It’s two years now since I retired, leaving my scientific and planning careers in other capable hands. Having enjoyed my varied career immensely, I surprised myself when I decided to pursue artistic activities in retirement. On reflection, I have realized that creativity was always an important part of my work life. I was always happiest when forging new paths, trying out new ideas and finding better approaches to tackle the wicked problems that we face today. I loved challenges and still do.
Thinking back to my childhood days, I was entranced by colours and flowers. These loves were encouraged by the walks I took with my mother past lovely flower gardens and the window box full of flowers that my father added to our playhouse made of old crates. I love window boxes to this day, insisting that they be added to brighten the various homes that I have had over the years. Dad also got a multi-coloured revolving glass night-light for my sister and I. I can still visualize the revolving colours moving in soothing circles around our room.
As I grew older, he took my sister and I on hikes. I can remember complaining, and asking (as every child does!), “Are we there yet”? I also remember watching (somewhat impatiently) as he painstakingly took photos of wildflowers. Now I have become that hiker and photographer!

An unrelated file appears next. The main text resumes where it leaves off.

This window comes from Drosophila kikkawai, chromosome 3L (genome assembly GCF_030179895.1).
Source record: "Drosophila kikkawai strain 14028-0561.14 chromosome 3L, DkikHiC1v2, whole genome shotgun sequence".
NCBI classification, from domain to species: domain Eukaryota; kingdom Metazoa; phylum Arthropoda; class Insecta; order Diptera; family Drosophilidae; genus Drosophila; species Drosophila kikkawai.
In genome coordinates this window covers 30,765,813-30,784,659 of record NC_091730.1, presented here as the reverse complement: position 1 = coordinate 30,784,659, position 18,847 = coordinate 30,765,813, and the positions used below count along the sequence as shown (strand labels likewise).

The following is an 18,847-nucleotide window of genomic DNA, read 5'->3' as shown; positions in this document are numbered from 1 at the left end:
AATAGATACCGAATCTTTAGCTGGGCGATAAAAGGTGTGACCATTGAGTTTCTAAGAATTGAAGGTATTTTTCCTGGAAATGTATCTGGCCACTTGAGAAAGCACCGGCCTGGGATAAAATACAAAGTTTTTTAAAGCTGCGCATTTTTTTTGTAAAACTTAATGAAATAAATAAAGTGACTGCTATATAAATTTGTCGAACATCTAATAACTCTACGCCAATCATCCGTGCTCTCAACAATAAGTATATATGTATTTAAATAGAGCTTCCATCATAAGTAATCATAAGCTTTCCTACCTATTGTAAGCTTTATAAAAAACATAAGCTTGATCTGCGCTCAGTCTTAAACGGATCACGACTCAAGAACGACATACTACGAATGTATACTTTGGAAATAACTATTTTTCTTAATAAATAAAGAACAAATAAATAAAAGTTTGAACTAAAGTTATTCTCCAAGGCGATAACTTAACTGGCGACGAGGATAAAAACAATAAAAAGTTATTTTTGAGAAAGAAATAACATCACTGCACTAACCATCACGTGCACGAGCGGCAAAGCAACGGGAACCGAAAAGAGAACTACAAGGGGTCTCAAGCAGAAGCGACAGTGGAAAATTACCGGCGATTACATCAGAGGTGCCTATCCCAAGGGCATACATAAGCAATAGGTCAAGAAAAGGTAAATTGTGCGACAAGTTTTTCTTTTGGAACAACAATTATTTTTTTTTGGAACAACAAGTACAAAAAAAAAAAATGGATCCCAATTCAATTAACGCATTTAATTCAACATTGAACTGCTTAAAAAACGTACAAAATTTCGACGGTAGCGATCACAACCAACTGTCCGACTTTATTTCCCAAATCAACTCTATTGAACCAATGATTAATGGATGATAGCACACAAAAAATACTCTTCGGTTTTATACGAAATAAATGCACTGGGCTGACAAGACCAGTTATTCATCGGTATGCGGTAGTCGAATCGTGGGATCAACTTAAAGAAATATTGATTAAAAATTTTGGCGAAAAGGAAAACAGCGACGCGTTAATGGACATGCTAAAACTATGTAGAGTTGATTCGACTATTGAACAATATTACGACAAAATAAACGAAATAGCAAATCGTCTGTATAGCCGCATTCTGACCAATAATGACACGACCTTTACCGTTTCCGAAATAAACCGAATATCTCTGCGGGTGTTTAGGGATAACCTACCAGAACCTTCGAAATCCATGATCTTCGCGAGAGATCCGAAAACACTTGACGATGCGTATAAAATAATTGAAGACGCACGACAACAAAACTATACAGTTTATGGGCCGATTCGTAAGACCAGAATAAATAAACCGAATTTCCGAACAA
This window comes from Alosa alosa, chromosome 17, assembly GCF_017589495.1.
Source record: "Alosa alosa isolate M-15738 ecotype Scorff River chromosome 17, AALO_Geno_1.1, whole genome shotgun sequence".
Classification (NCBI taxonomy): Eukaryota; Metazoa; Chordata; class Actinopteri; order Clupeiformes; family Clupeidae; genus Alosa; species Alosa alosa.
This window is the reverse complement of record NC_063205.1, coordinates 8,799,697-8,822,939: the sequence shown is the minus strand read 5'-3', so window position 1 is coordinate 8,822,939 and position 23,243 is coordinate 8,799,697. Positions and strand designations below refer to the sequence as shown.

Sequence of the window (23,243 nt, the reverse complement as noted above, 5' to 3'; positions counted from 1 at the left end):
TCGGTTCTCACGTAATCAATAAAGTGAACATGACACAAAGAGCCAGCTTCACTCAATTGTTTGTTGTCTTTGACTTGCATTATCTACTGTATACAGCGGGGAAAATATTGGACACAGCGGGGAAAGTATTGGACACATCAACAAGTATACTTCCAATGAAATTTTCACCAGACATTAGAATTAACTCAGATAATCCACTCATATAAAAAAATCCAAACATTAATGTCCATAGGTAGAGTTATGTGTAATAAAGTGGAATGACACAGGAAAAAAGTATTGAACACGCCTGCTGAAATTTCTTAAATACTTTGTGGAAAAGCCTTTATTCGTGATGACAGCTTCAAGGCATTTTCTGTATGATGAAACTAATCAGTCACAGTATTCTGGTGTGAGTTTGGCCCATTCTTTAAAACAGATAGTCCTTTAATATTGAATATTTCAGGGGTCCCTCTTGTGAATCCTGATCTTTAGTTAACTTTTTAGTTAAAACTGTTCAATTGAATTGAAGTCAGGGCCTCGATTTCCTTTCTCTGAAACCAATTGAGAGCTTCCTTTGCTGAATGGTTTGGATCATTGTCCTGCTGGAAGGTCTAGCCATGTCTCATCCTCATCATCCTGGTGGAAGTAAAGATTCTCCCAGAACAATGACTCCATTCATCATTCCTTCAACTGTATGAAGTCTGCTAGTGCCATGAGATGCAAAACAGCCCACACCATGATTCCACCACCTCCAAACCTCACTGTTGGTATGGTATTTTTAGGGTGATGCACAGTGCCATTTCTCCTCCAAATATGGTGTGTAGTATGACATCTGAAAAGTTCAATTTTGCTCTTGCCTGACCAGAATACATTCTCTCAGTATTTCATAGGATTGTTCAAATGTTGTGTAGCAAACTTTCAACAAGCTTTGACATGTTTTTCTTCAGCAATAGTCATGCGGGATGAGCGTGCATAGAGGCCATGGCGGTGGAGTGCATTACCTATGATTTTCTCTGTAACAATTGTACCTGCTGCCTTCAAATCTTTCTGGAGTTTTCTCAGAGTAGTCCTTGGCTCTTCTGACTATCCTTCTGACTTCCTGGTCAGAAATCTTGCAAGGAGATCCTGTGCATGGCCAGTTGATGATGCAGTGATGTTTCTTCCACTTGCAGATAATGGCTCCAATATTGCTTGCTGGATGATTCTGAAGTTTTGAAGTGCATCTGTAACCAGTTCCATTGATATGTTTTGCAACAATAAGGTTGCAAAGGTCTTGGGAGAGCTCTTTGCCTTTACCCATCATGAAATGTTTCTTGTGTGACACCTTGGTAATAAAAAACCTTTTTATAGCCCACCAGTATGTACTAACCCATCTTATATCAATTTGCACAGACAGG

Dad gave up architectural training to be a doctor; I think he would have been happier in a creative career. My mother loved history and English, becoming a professor in later life after an early nursing career. So it’s not a surprise that I was an “all-rounder” in school. I can remember playing school with my sister and thinking that I wanted to be a teacher. However, I have this feeling from childhood of stifled creativity. I can remember a total of two art projects in my whole school career and I was never encouraged to take art as a subject. As the oldest, I was expected to follow in dad’s footsteps and so my courses were heavily science-based. I became interested in marine biology and graduated in Zoology. Then I went to Nigeria with CUSO and tried teaching for a couple of years.
The newness of vegetation in Nigeria intrigued me and I thought that I might pursue a botany degree on my return to Canada. Being practical by nature, I also wanted to ensure a job on graduation so I picked Range Management as a Masters pursuit, which combined my plant and animal interests. Luckily that turned out to be a good choice!
Fast forward to having a family and spending a lot more time at home. I went to a couple of art classes but then life became too busy with a return to work and responsibilities at home. I was the family photographer and loved taking pictures on holiday, but that was the extent of my artistic endeavours. After I retired, I decided to take some more art classes, first watercolour, and more recently, acrylic painting. I have settled on the latter now and am loving painting beautiful landscapes. Photography is still a passion and the scientist in me has taken a strong interest in the macro details of life. I love finding inspirational quotes and interesting facts for the photos that I share with my social media audience. I have also discovered that I enjoy creative writing. So it turns out that combining my interests is a challenging, fulfilling and rewarding new direction.